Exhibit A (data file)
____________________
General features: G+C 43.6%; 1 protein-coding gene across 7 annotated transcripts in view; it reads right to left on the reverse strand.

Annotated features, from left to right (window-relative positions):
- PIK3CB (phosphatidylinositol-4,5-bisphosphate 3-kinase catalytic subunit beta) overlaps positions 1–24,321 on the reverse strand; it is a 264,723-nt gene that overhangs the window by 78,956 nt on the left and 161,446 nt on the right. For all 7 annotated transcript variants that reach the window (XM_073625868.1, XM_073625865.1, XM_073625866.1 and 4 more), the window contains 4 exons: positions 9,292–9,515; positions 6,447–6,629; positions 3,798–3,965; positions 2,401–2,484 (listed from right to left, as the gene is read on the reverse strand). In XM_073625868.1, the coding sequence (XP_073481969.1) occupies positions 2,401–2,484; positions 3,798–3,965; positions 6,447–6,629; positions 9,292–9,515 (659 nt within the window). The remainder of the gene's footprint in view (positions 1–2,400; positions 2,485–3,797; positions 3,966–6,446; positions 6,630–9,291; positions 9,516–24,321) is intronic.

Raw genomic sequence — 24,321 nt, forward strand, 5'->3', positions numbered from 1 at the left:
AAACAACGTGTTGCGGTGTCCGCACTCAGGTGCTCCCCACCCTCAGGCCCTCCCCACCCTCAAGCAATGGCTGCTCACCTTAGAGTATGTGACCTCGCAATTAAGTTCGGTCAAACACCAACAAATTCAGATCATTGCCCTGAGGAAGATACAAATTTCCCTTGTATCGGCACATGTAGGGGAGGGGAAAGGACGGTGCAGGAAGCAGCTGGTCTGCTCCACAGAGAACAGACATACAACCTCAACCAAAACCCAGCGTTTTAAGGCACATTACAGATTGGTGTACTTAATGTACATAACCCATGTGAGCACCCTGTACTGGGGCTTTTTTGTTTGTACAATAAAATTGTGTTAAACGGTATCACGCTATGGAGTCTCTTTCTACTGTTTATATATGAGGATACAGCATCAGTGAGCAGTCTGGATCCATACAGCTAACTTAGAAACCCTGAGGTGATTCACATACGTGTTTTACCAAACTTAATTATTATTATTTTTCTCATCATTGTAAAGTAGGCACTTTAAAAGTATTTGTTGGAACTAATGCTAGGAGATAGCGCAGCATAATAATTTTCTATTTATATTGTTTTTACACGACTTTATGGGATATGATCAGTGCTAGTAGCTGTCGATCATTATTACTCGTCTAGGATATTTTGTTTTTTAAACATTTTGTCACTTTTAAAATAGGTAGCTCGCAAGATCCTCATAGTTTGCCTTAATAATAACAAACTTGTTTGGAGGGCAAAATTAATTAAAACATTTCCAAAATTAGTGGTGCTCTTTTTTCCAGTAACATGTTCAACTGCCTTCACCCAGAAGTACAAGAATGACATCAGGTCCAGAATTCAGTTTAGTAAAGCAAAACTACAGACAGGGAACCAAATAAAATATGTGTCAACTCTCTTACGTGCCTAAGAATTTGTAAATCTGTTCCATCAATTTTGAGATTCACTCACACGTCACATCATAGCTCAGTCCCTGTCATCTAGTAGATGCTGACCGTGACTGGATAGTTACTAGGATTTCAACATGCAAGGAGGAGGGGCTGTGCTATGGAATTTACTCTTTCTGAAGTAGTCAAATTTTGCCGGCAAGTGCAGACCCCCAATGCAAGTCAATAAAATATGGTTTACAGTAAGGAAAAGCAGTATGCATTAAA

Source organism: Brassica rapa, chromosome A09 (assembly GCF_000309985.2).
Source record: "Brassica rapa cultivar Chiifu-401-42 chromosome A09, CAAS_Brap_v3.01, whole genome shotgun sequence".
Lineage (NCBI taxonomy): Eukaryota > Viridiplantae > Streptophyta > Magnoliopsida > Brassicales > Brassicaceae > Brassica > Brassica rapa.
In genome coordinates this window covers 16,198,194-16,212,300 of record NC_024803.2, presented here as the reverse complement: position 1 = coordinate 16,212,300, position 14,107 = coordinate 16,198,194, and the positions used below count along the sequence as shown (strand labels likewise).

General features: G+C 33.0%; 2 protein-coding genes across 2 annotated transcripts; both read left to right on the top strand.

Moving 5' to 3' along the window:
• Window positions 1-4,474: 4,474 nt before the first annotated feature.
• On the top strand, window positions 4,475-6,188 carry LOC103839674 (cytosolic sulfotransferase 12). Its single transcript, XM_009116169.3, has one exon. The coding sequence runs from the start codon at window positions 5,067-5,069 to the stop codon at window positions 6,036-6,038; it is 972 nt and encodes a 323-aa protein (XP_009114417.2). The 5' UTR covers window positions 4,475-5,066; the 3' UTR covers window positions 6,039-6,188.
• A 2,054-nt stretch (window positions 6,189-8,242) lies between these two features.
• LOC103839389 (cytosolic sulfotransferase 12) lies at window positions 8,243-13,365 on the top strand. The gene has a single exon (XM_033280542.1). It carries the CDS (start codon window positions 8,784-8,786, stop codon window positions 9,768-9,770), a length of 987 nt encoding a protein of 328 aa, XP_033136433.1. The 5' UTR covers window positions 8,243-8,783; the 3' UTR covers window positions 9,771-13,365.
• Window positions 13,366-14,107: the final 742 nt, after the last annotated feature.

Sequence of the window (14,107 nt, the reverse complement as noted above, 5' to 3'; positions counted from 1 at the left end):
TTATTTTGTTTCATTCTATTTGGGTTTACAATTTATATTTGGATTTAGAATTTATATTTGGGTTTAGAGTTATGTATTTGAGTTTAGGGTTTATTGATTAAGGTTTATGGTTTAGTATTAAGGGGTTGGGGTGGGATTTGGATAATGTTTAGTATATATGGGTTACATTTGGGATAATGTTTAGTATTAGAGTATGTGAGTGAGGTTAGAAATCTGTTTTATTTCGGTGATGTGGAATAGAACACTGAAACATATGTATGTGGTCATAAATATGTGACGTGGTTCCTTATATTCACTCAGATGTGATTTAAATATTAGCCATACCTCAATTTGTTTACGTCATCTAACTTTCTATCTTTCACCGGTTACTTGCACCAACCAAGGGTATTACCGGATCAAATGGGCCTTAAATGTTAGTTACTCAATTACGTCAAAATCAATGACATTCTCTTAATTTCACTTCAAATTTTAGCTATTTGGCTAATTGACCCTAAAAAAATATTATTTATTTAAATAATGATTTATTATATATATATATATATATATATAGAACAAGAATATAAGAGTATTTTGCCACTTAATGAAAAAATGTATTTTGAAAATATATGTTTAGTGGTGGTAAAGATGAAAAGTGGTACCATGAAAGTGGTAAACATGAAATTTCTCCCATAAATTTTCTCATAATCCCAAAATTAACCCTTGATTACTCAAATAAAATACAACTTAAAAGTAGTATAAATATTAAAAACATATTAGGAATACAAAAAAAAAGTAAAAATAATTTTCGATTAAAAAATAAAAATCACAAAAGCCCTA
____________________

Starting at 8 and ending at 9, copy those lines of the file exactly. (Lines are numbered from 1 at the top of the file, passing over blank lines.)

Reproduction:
Lineage (NCBI taxonomy): Eukaryota > Viridiplantae > Streptophyta > Magnoliopsida > Brassicales > Brassicaceae > Brassica > Brassica rapa.
In genome coordinates this window covers 16,198,194-16,212,300 of record NC_024803.2, presented here as the reverse complement: position 1 = coordinate 16,212,300, position 14,107 = coordinate 16,198,194, and the positions used below count along the sequence as shown (strand labels likewise).